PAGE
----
6 years ago
Saturday, May 30, 2009
My father died in March, shortly before I began writing here. As he lay in the hospital bravely taking on the last of what cancer threw at him, I spent as much time as I could at his side. And when he finally slipped away, I — the journalist in the family — was assigned the task of penning his obituary. I knew my father well, but upon reviewing his written history and professional bios and the bare facts of his legacy and accomplishments, I was stunned by the now obvious theme in that list. Everything he did — his humble legal career, his dedicated military service, his part in the creation of the Methodist senior center in which he passed away — was done in service to others. There's so much to be proud of on his resume, but there is no pride. He worked hard, and he did well, but he was always working for something greater than himself. That's what made him so great.
So after the obit, I wrote his eulogy. Standing up at his funeral was easily the most difficult task I have yet faced, and I'm glad that only comes once in life. When trying to frame this theme of service, I thought back to something I had noticed during those hours spent at his hospital bedside. A card, one of many such things, had been left behind by the maid. On one side, it denoted the time his room had been dutifully cleaned; the other bore a printed quotation or some such aphorism meant to comfort or inspire those, like me, who would come across it in a trying moment. This one, in a few sentences, told of Catherine McAuley, founder of the Sisters of Mercy (for whom this and so many other Mercy Hospitals are named), and her focus on service to others. Even as she lay dying, she wasn't thinking of herself, asking, "Will you tell the Sisters to get a good cup of tea ... to comfort one another?"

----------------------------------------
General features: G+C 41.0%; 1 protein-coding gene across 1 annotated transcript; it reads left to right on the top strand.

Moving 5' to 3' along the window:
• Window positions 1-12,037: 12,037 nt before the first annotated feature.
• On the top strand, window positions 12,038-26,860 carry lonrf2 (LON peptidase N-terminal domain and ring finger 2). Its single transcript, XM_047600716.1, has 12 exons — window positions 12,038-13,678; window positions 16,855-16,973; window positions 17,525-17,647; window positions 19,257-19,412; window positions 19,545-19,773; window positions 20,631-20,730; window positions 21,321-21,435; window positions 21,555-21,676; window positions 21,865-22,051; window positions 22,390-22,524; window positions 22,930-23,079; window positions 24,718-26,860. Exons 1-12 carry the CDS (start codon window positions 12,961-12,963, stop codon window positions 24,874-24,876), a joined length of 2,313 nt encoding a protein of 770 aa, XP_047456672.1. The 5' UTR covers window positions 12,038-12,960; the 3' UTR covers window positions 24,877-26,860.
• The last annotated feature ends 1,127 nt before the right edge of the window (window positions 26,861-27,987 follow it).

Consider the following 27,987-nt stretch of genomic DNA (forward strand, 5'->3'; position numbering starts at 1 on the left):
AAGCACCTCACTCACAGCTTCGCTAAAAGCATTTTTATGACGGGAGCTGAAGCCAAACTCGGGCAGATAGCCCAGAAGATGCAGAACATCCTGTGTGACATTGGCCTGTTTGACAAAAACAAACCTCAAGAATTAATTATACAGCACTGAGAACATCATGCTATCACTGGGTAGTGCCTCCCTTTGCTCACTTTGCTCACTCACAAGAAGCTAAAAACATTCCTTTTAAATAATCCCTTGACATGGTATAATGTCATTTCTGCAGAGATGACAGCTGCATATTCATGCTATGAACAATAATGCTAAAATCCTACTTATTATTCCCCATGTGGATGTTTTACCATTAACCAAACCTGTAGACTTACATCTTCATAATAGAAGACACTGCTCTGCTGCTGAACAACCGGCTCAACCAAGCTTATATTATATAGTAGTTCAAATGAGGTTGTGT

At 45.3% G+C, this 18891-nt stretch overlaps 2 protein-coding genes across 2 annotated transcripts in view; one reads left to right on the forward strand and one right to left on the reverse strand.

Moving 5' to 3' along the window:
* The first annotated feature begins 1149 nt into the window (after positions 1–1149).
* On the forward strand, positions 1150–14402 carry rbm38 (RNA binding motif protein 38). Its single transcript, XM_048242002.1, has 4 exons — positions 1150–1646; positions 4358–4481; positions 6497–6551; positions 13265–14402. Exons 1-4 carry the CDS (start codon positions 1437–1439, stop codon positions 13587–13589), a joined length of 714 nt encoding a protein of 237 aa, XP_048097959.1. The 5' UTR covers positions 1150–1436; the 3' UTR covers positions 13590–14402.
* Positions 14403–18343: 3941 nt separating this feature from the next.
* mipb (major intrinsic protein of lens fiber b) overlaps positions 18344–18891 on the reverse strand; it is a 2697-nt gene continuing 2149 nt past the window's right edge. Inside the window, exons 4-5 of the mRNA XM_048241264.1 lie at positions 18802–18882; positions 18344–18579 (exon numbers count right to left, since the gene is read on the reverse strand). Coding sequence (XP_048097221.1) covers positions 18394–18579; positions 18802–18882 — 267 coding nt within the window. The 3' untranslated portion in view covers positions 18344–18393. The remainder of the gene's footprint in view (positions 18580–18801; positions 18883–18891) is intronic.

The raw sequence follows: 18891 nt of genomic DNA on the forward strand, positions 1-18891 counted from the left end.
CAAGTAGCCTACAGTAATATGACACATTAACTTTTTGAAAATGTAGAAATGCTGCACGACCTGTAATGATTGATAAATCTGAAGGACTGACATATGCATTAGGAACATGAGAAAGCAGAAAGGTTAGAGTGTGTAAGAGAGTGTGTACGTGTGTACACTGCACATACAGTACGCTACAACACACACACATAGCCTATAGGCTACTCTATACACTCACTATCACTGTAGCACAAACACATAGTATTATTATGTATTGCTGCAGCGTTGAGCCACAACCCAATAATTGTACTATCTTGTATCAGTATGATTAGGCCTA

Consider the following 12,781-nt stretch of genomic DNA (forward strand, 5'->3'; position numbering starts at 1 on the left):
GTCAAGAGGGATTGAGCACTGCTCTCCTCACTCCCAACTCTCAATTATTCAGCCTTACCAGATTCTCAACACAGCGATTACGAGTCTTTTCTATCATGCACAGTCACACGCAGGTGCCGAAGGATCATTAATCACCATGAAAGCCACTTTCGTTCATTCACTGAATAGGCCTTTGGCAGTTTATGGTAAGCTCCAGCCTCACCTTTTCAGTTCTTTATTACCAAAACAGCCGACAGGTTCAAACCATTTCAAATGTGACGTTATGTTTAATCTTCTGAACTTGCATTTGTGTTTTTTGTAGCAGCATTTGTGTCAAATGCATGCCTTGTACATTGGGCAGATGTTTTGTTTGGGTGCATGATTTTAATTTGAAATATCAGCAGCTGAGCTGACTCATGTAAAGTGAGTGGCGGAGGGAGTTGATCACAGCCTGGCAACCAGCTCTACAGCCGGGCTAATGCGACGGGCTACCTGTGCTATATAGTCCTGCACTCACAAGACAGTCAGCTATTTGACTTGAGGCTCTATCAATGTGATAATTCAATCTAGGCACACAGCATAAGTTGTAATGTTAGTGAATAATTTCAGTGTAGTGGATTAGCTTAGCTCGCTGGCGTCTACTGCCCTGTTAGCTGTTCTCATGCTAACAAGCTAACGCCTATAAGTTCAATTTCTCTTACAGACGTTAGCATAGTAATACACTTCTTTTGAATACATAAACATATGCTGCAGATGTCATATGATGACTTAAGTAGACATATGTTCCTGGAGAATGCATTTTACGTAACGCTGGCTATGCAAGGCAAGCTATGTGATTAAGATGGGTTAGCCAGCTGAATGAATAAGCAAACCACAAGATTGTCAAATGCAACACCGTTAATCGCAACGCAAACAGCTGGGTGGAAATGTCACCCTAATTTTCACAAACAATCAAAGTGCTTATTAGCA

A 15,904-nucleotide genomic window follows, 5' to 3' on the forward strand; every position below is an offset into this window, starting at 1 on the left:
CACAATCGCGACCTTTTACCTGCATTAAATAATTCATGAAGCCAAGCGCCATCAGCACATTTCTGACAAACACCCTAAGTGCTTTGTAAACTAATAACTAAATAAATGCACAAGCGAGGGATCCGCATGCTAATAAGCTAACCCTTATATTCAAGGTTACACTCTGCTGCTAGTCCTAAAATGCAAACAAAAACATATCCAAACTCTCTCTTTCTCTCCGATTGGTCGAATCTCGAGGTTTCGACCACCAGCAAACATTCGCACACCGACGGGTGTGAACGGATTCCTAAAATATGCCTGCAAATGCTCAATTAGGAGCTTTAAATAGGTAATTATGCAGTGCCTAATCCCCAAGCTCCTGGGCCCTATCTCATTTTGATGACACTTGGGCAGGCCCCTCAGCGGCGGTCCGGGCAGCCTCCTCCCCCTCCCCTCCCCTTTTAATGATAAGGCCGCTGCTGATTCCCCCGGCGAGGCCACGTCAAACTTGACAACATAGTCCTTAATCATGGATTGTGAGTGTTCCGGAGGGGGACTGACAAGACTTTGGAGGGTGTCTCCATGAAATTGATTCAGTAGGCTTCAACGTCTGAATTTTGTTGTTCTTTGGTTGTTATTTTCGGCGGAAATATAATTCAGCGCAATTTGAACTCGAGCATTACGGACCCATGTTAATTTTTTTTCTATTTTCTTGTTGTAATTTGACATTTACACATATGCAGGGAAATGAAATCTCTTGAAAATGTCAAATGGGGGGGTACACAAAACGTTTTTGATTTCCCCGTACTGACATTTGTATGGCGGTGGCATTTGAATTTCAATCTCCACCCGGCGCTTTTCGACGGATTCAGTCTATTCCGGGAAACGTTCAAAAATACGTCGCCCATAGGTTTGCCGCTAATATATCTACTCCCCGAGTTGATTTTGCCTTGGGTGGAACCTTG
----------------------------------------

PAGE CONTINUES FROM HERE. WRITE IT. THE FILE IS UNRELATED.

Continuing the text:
That evening, Mom and I shared some Constant Comment as we discussed the beautiful service, his beautiful life and the many people who are better because of Dad's commitment to serve and comfort others. Then I drank a toast to the old man with a glass of his favorite claret. To close with his favorite parting words: "Be good and you will be happy."